Here, I strongly recommend, if you chose blue LEDs,
considering their price, you first try on a less expensive one,
such as a red one.
Admitting you have a 5mm dia. case, which I do, you must reduce the total thickness by 3.5mm (1.75mm each side) to use it with 1.5mm thick Plexiglas. With a Dremel mounted across on the drill press attachment, start it to speed 2½~3, and start to trim on the side, as indicated by the black arrow on the first photo. Cutting disk path should be similar to the one indicated below in dotted line. I recommend you hold the LED by the leads with long nose pliers, very close to the case to ensure the most straight cutting (I done it a bit crooked :-p).
Once you cut both sides, file (with side of the cutting disk, never forcing) to have the flattest possible surface, but don't exaggerate: when you reach the electrode as below, it is time to stop !
Picture 2: Close-up on the LEDs
If the LEDs are too long or you want to give a particular shape, proceed the same way. They will remain usable unless you hit the active part, which lets a good margin considering the relative size of the case reported to active part's one.
You obviously have to repeat the operation afor every LED you have...
Now you have all the parts in hand, you must assemble them. This will be pretty easy if you followed up my advice to the letter, particularly concerning work neatness (not skill :-p). In this step, you only have to settle the LEDs in place, and to link them by wires.
1- Installing the LEDs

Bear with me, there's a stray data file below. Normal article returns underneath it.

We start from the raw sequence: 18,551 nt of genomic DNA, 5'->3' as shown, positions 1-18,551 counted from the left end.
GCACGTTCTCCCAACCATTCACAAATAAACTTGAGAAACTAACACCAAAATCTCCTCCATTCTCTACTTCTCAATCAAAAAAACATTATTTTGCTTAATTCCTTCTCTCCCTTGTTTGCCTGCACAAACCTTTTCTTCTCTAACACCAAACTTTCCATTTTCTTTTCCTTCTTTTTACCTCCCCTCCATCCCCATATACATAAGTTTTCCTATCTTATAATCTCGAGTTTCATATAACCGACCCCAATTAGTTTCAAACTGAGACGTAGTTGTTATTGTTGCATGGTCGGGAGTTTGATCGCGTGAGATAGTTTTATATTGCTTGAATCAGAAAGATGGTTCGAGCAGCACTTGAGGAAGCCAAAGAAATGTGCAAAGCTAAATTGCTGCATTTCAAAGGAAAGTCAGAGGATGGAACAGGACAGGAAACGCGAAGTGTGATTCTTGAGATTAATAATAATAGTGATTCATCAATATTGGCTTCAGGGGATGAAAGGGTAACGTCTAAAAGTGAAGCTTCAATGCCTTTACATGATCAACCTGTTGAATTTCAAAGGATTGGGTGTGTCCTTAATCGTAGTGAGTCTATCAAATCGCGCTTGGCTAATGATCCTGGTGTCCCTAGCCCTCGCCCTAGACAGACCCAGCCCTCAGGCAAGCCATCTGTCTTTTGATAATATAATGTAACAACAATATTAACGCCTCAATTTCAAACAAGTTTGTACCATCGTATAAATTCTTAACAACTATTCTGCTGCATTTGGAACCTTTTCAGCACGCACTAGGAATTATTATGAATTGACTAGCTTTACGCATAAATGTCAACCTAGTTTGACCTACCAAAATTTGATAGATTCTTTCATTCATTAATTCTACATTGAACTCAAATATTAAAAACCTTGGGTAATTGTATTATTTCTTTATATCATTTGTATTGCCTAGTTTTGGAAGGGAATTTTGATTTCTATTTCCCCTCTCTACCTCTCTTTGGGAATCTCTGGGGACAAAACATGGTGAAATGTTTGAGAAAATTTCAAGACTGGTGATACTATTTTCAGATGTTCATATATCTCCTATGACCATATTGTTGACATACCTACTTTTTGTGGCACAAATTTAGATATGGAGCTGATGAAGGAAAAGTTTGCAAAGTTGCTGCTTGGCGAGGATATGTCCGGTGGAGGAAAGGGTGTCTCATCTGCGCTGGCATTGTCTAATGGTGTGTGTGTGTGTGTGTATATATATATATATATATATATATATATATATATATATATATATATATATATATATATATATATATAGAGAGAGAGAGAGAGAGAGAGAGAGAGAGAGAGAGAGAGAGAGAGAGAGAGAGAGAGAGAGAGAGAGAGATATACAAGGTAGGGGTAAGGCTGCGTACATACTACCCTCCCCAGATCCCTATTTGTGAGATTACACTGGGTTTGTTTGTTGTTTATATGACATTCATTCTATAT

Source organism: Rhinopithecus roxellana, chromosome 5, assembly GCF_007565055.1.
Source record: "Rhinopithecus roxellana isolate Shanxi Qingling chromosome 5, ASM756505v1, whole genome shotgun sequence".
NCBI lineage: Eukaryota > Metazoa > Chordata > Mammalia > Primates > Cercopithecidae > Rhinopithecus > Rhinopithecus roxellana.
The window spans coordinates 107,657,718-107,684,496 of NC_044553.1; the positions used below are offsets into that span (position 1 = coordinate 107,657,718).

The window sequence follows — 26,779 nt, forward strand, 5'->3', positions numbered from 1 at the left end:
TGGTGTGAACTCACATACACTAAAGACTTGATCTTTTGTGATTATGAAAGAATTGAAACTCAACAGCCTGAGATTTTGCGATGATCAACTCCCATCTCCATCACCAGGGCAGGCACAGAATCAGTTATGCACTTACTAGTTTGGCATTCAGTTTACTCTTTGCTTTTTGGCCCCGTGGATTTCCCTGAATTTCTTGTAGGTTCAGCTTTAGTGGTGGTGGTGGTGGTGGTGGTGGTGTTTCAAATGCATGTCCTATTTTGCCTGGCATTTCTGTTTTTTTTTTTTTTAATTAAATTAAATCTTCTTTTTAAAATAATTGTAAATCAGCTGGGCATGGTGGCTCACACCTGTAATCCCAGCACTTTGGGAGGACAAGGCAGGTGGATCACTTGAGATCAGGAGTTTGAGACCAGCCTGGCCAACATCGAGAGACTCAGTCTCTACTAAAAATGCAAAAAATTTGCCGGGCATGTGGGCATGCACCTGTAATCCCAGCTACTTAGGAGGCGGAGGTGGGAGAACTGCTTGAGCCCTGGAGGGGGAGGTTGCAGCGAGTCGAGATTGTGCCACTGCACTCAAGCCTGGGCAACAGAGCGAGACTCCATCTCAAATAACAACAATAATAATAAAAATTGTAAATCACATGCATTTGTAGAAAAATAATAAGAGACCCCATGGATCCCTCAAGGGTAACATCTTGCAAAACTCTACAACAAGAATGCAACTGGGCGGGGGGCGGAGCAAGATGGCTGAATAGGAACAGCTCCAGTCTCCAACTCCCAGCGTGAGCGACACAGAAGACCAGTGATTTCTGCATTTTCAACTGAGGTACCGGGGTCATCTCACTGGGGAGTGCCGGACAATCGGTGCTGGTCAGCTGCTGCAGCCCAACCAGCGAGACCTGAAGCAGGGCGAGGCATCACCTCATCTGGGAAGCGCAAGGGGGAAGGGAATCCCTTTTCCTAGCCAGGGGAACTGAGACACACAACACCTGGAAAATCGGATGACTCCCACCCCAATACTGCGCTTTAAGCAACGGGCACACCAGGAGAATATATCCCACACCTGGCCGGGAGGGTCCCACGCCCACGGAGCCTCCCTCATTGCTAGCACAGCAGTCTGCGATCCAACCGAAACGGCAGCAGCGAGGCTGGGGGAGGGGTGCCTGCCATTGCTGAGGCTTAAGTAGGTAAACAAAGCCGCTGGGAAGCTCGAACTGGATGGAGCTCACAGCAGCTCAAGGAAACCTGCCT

There are many ways to proceed; if you used double-sided foam tape, use the excess adhesive material covering the notch to stick the LEDs on it, while doing a small notch in it to let leads go over. If you used paint, reflective sheet+paper glue, thick foam with our without white paper under the screen, place LEDs in their notch, and fix the sides with a drop of cyanoacrylate. Tubes are small, and their content is toxic, don't put too much glue, just enough to secure it. Don't forget to let exceed the leads at the back.
2- Connecting the LEDs
Here is no rule of thumb to follow, it depends on the diodes voltage, essentially. Calculator is supplied with 6V max. battery power (alkaline batteries). If you want to avoid using a resistor, you have to know the maximum diode's voltage (the one where the luminosity is maximum for the lowest consumption). If you have enough luck to be in my case, the LEDs are 6V ones, you only need to link them in parallel respecting the polarity. If you don't know anything about your LEDs (I advised you to ask...), a 3V power supply is generally enough to light them up, at worst 2V if they heat up a bit, but nothing fatal. For those which have a 3V requirement, link two of them in series to divide the voltage, then link each set in parallel with one another if you have more than two LEDs. For example, if you have six 3V LEDs, you should have 3 sets of 2 series LEDs each..